Main | Tuesday, December 02, 2014

FDA Mulls Gay Blood Ban

Via the Washington Post:
The Food and Drug Administration during a two-day meeting starting today will consider lifting the ban that was put into place in 1983 amid fears — and little understanding — of the AIDS virus. An FDA advisory committee last month recommended that the agency lift the restriction, but only for men who hadn't had sex with other men for at least a year. The scientific and medical communities have increasingly rejected the ban currently in place in the United States. The American Medical Association, the nation's largest physician organization, voted last year to oppose the ban, calling it discriminatory and not based on sound science. Instead, the AMA urged federal policymakers to take a more personal approach assessing each individual's level of risk. The approach recommended by the FDA advisory committee last month falls short of that standard. And it still falls short of what a number of other countries have done to allow blood donations from gay and bisexual men.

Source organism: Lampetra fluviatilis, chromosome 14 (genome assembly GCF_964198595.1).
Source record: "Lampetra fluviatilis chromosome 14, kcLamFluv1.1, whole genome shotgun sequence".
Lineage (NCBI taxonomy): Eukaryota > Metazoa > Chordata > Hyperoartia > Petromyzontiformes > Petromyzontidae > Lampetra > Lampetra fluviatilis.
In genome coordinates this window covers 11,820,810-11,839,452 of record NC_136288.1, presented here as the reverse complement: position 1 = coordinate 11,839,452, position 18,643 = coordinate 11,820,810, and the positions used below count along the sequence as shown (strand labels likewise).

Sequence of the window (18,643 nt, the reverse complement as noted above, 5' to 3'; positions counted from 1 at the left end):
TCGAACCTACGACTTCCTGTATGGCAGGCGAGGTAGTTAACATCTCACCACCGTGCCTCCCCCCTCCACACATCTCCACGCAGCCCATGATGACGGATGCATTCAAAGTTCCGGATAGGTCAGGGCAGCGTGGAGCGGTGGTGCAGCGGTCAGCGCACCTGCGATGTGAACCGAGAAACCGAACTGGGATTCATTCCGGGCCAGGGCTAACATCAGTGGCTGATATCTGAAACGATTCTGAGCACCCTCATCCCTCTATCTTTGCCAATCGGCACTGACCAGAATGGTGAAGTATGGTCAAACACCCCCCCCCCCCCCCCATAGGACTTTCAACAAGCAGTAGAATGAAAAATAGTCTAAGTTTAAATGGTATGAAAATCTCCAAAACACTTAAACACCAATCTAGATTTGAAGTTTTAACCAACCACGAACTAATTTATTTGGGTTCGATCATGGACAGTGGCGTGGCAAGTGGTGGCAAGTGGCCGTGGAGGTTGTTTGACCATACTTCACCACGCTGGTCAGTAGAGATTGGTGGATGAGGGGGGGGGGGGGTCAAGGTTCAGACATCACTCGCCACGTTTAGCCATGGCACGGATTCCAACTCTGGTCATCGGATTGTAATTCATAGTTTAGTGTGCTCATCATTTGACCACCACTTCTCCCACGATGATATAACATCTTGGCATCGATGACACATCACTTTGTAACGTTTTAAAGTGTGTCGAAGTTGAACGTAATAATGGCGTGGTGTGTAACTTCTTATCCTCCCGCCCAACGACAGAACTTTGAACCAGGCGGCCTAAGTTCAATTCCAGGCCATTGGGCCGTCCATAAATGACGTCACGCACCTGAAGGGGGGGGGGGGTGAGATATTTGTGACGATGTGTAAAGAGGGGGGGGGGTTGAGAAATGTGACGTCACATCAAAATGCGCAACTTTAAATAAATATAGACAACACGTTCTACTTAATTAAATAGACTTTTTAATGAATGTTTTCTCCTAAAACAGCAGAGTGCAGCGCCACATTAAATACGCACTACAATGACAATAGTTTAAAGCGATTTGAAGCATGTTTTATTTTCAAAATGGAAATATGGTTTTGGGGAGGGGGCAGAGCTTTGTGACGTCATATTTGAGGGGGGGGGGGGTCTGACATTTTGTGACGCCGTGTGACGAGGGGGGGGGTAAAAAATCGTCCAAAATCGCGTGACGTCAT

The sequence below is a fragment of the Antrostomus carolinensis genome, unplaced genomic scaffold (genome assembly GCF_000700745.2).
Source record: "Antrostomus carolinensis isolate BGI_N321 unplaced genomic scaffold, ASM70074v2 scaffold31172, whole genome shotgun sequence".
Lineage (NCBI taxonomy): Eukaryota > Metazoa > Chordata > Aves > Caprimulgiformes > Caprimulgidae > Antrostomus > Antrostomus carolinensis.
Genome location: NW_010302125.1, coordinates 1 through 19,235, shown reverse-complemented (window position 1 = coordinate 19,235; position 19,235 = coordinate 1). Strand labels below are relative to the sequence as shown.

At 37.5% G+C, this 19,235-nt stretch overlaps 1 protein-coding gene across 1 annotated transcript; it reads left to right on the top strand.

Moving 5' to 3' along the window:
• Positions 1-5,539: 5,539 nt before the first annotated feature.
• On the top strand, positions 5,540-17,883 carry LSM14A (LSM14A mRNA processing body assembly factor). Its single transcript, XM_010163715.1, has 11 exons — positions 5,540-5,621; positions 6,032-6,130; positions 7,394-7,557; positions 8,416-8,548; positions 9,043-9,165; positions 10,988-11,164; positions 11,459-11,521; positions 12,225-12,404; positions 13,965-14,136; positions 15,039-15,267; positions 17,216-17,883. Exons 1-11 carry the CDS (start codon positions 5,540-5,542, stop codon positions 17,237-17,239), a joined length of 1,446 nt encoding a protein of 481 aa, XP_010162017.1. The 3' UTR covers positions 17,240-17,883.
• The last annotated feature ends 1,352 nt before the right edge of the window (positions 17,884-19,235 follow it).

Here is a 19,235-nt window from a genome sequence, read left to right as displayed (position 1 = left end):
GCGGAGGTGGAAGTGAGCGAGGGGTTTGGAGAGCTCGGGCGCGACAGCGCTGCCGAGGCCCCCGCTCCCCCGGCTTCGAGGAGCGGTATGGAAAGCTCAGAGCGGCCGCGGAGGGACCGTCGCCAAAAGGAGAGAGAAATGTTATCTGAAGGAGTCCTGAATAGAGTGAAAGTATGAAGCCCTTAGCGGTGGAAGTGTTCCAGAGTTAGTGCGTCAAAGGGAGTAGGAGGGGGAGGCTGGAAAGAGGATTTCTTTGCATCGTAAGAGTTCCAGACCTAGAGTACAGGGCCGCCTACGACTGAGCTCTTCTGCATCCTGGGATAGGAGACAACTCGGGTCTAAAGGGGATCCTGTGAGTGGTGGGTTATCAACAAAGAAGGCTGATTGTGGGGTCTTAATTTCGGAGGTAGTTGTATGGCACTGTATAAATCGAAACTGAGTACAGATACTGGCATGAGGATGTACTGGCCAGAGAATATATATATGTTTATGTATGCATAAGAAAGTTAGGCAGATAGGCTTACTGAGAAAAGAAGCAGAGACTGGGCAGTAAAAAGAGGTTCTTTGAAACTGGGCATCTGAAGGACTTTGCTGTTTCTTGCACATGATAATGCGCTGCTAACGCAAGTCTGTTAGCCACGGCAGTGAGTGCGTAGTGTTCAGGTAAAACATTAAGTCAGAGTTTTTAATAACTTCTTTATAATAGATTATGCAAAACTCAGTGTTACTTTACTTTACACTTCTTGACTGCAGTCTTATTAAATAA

Australia, Hungary, and Japan have all recently instituted one-year bans like the one being considered by the FDA. Among those testifying against any change today was FRC vice president and non-scientist Peter Sprigg, who is best known for declaring that sodomy should still be illegal in the United States and that American gays should be exported rather than allowing foreign gays to immigrate here.

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